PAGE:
The Code of Chivalry and The Cult of Courtly Love

Admittedly, the following "rules" are a composite ideal that never existed in actual historical practice, nor can one find an exact list like this one. What one can find are examples like the one by Capellanus below. Nonetheless, this basic model can give one of sense of the kind of things that chivalric writers prized.

Basic Rules of the Cult of Love

  • The lover looks on the beloved as one who is higher and can be approached only with a suppressed awe and wonder.
  • The lover's body is deeply disturbed with a malady like sickness.
  • The lover becomes his beloved's servant. He proves his loyalty and patience by seeking to obtain her nearly unobtainable affections.
  • The lover always dwells inwardly on the beloved.
  • Jealousy disturbs love, for a true lover is always loyal.
  • Such a pursuit empowers the lover’s prowess, courage, and obedience.  He may even be moved to greater piety and loyalty to his kingdom

Andreas Capellanus: The Art of Courtly Love, On the Rules of Love (btw. 1174-1186) [not testable]

  1. Marriage is no real excuse for not loving.
  2. He who is not jealous cannot love.
  3. No one can be bound by a double love.
  4. It is well known that love is always increasing or decreasing.
  5. That which a lover takes against his will of his beloved has no relish.
  6. Boys do not love until they arrive at the age of maturity.
  7. When one lover dies, a widowhood of two years is required of the survivor.
  8. No one should be deprived of love without the very best of reasons.
  9. No one can love unless he is impelled by the persuasion of love.
  10. Love is always a stranger in the home of avarice.
  11. It is not proper to love any woman whom one should be ashamed to seek to marry.
  12. A true lover does not desire to embrace in love anyone except his beloved.
  13. When made public love rarely endures.
  14. The easy attainment of love makes it of little value; difficulty of attainment makes it prized.
  15. Every lover regularly turns pale in the presence of his beloved.
  16. When a lover suddenly catches sight of his beloved his heart palpitates.
  17. A new love puts to flight an old one.
  18. Good character alone makes any man worthy of love.
  19. If love diminishes, it quickly fails and rarely revives.
  20. A man in love is always apprehensive.
  21. Real jealousy always increases the feeling of love.
  22. Jealousy, and therefore love, are increased when one suspects his beloved.
  23. He whom the thought of love vexes, eats and sleeps very little.
  24. Every act of a lover ends with in the thought of his beloved.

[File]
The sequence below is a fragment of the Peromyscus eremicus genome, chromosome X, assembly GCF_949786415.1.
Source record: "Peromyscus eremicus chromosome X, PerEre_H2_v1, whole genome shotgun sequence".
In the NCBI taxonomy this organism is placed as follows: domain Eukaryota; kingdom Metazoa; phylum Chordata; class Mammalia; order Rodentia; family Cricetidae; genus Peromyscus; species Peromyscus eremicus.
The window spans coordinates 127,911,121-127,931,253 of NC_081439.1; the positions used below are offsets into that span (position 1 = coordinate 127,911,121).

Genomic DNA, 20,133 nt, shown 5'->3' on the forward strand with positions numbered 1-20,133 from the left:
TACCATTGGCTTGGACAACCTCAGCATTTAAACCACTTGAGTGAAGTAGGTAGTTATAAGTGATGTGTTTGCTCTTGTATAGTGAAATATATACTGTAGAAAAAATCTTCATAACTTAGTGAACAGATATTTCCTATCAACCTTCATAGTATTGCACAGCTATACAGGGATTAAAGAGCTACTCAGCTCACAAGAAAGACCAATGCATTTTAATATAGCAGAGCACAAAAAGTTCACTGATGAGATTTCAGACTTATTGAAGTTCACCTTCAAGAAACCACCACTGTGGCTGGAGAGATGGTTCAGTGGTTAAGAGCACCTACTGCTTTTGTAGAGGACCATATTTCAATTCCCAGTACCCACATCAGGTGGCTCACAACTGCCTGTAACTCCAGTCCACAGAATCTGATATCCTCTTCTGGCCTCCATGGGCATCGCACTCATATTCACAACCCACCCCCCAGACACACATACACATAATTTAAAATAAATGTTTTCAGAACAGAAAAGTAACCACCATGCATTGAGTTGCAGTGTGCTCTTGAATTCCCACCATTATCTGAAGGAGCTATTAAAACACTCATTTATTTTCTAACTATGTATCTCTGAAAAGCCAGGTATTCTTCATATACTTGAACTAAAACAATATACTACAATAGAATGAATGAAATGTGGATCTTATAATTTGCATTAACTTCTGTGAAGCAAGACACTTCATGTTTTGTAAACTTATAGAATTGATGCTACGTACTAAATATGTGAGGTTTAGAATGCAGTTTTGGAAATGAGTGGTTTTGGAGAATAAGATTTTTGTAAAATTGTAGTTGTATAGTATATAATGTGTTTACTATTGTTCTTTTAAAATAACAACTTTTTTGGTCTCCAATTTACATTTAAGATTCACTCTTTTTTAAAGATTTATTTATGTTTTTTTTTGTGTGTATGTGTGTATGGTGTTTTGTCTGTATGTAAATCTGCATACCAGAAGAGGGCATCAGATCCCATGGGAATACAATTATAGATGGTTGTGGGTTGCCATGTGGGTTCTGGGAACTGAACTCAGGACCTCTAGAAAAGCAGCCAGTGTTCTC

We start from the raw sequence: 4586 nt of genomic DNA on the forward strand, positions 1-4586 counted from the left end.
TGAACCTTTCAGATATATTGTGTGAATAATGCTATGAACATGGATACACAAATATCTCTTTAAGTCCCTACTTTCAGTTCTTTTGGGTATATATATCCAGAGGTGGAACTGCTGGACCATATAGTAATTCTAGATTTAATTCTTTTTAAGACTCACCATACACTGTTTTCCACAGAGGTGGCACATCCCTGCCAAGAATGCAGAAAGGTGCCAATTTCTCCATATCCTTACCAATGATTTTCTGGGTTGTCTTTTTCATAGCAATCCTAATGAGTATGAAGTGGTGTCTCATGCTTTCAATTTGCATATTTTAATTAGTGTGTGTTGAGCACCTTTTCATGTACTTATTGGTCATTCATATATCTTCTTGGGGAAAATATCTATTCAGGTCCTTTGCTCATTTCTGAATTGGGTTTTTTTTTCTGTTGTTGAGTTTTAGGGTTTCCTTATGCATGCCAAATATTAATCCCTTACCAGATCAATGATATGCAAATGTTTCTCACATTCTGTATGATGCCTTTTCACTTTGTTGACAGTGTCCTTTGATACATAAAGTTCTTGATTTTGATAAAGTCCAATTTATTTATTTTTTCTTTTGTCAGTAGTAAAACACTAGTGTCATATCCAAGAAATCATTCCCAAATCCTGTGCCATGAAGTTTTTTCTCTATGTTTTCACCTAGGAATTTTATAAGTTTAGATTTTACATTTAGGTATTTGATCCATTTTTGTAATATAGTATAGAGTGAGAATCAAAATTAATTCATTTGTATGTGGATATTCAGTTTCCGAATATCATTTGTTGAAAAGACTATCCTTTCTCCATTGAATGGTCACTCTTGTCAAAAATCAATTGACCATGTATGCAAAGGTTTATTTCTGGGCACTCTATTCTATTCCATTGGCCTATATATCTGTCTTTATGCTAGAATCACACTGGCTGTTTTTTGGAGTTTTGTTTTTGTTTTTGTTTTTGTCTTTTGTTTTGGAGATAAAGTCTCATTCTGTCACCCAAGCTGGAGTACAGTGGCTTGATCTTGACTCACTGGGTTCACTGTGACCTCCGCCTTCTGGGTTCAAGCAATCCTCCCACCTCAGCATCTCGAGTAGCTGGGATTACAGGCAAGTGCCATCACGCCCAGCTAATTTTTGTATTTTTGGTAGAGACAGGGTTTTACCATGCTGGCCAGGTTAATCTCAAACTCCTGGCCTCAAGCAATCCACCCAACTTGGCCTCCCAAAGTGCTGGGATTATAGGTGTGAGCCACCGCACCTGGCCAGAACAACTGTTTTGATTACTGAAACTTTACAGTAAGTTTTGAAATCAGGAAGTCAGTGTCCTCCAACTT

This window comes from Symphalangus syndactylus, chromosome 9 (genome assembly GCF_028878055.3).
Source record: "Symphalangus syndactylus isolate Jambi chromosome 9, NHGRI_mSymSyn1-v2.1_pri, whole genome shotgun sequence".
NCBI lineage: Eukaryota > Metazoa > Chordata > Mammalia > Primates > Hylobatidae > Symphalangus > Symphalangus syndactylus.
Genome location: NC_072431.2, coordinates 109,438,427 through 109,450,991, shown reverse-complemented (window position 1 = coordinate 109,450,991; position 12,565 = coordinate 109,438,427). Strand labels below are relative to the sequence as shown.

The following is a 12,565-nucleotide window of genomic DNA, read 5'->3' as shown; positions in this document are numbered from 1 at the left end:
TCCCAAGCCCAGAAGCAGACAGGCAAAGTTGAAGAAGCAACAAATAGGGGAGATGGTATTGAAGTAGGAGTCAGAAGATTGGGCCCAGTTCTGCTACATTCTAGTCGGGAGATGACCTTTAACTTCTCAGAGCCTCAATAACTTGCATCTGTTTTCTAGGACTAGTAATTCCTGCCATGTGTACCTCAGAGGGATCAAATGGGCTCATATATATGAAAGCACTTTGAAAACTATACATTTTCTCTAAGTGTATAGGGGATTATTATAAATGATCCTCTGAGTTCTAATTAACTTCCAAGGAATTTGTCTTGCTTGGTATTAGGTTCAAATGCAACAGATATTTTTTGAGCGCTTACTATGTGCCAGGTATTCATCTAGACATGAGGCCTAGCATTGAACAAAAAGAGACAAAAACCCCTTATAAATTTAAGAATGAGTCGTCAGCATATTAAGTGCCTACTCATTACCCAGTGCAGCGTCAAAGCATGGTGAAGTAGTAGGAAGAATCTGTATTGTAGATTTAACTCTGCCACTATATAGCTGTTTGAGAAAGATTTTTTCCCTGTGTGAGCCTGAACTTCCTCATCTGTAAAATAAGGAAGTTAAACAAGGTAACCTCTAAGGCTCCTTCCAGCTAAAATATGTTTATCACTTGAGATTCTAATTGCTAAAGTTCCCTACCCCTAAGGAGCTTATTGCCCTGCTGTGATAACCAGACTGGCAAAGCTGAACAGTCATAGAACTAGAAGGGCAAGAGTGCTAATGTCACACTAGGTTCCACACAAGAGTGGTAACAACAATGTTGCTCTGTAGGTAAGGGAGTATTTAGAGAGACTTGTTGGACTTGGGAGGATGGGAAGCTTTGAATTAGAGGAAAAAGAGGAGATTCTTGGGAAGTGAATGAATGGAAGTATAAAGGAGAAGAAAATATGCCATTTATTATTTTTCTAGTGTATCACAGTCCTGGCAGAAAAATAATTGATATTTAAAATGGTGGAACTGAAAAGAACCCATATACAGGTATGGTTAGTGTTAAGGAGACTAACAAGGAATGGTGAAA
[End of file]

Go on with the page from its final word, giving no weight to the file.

25. A true lover considers nothing good except what he thinks will please his beloved.
  26. Love can deny nothing to love.
  27. A lover can never have enough of the solaces of his beloved.
  28. A slight presumption causes a lover to suspect his beloved.
  29. A man who is vexed by too much passion usually does not love.
  30. A true lover is constantly and without intermission possessed by the thought of his beloved.
  31. Nothing forbids one woman being loved by two men or one man by two women.

Characteristics of the Code of Chivalry

The same is true for the code of chivalry. My composite list is just an attemp to sketch the kinds of values that became important to High and Late Medieval period writers and cultures. Lull's text below is one example.

Fair Play

Never attack an unarmed foe
Exhibit self discipline
Administer justice and mercy


Exhibit courage in word and deed
Avenge the wronged and defend the weak and innocent
Never abandon a friend, ally, or noble cause


Always keep one's word
Always maintain one's principles
Never betray a confidence or comrade


Exhibit manners
Practice the rules of decorum
Be respectful of host, authority, and women


Be faithful to God, sovereign, kingdom, and the code
Show respect for authority and the law
Be true to one's beloved


Be generous as one is able
Show hospitality to strangers
Be able to support your rank


Be well grounded in one's faith
Depend upon God, the saints, and Mary
Oppose the Infidel

Raymond Lull (1235-1315), Book on the Order of Chivalry (ca. 1270). [not testable]

A proper chivalric knight must be:

  1. able-bodied;
  2. of good lineage;
  3. have sufficient wealth to support his rank;
  4. wise (to judge his inferiors and supervise their labors; to advise his lord);
  5. generous within the limits of his means;
  6. loyal;
  7. courageous;
  8. honorable.

His ethical duties are

  1. to defend the Christian faith,
  2. to defend his lord,
  3. to protect the weak (women, children);
  4. to exercise constantly by hunting and jousting in tournaments;
  5. to judge the people and supervise their work;
  6. to pursue robbers and evil-doers.;
  7. to avoid pride, lechery, false oaths, and treachery.